He added that most of the developments in the states over the years were from ideas and recommendations from the previous editions: “The first three editions were deliberately diagnostic but by the fourth one, we had started to create a blueprint and have started to implement it from the early decisions that had been made. Till date, through seven past Ehingbeti, there have been 206 resolutions that have been made, and out of that, 103 have been implemented. When you see us implementing projects like the blue line, red line rails, all of those were got out of the past resolutions; we see pedestrian walkways, BRT projects, Ikoyi Link Bridge, which is on every Nollywood movie nowadays, they were decisions taken in the past Ehingbeti. I believe this one will be bigger and better and would affect Lagos in many more significant ways as we go forward in the next 10 years.”
Going down memory lane, the Co-chairman of the Summit, whose brain child was the first Ehingbeti Economic Summit, Mr. Olayemi Cardoso, who is also Citibank Nigeria Chairman, said:
“Ehingbeti represents the economic heritage of the Marina and Broad Street areas of Lagos and the earliest Central business district of Nigeria, consisting of the Lagos Harbour, European peers, financial markets among others. So that really is Ehingbeti for Lagos, and in turn for Nigeria. Hence, the development of Lagos State and Nigeria are inextricately bound with Ehingbeti. The building blocks of public-private sector partnerships for development. Thus, the local saying : ‘Bi oju ko ba ti Ehingbeti, oju ko le ti Eko”, meaning that “so long as a means of waterways are available for haulage of men, ideas or goods, so long will Lagos continue to prosper as emporium of Nigeria’s economic activities’.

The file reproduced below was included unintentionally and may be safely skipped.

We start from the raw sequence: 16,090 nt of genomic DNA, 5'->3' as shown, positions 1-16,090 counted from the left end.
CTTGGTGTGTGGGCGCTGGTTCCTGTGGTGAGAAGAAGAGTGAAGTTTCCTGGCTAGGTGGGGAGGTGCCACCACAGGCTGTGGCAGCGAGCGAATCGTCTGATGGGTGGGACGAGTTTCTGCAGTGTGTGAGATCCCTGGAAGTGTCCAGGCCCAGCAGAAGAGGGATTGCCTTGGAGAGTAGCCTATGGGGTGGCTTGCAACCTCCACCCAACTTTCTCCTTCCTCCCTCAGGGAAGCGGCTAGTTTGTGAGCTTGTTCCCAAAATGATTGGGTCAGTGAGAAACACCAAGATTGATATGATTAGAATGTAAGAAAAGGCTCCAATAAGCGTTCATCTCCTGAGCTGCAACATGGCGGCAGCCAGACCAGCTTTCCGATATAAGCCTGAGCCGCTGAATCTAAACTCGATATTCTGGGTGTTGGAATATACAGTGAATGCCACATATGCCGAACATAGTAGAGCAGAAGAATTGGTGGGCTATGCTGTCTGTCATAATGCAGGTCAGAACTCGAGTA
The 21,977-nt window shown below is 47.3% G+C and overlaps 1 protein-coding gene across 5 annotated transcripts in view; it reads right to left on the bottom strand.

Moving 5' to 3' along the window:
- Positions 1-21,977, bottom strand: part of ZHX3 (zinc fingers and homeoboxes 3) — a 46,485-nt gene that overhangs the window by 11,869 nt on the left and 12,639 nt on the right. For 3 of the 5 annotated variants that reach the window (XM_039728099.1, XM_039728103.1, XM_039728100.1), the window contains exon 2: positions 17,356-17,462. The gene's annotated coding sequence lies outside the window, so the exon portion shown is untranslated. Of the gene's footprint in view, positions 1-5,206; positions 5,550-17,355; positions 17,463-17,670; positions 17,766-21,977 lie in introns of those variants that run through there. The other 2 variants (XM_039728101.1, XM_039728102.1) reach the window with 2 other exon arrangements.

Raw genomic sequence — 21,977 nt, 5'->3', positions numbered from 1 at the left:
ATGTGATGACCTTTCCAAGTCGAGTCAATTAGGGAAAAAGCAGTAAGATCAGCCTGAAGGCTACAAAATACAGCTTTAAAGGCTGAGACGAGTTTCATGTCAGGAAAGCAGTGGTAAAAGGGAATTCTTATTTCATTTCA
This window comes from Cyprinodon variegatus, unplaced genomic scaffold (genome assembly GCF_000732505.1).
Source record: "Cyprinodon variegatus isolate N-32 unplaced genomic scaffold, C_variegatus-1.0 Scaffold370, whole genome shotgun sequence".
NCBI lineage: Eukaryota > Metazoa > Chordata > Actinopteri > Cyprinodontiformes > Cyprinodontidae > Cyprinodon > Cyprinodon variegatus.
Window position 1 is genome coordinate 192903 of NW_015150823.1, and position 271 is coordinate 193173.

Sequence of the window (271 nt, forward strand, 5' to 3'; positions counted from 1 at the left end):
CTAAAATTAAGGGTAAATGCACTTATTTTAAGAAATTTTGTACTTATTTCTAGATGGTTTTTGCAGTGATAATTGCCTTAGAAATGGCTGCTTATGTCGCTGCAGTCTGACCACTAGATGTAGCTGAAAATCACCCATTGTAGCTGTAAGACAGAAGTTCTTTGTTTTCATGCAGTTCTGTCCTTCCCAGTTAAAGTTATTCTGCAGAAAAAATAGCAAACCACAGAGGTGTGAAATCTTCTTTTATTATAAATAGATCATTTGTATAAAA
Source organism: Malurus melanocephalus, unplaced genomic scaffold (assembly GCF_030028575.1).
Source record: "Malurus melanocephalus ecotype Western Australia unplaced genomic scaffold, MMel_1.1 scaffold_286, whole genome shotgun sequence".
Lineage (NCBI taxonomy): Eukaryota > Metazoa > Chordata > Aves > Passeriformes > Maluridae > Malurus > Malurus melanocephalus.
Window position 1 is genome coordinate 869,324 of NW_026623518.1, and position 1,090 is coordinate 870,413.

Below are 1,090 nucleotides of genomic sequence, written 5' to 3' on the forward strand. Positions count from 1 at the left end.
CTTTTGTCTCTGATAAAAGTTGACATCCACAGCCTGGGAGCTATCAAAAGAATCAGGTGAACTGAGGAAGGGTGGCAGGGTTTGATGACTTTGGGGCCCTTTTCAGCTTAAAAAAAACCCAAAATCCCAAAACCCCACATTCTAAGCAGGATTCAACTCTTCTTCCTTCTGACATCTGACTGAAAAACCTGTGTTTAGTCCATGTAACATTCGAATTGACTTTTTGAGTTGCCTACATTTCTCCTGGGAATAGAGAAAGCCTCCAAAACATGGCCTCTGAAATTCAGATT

“Lagos pioneered the concept of economic summit for states in Nigeria, in the year 2000, with the first summit held, on a collaborative basis, with Ikeja Business Club and other private sector stakeholders at, then, a small sleepy part of Lagos called Akodo. The theme of the first summit was “Accelerating Economic Development through Public-Private Partnerships.
“In furtherance of the extant partnership, the second Lagos Economic Summit, Ehingbeti 2001, was held at the same venue, and focused on “Improving Urban Development, Economic Growth and Social Responsibility through Effective Partnership”. This particular one articulated a 17-point resolution, 15 of which were implemented. I have taken pains to talk about these two foundational Lagos summits to drive home the point that Ehingbeti is about the promotion of partnership for improved delivery of public goods and services. And also, to emphasise that Ehingbeti is about outcome delivery. Ehingbeti, additionally, is not about talkshop; it is about outcome delivery. To further illustrate this point, between 2008 and 2017, 78 Communiques were brought out, out of which 72 were met.”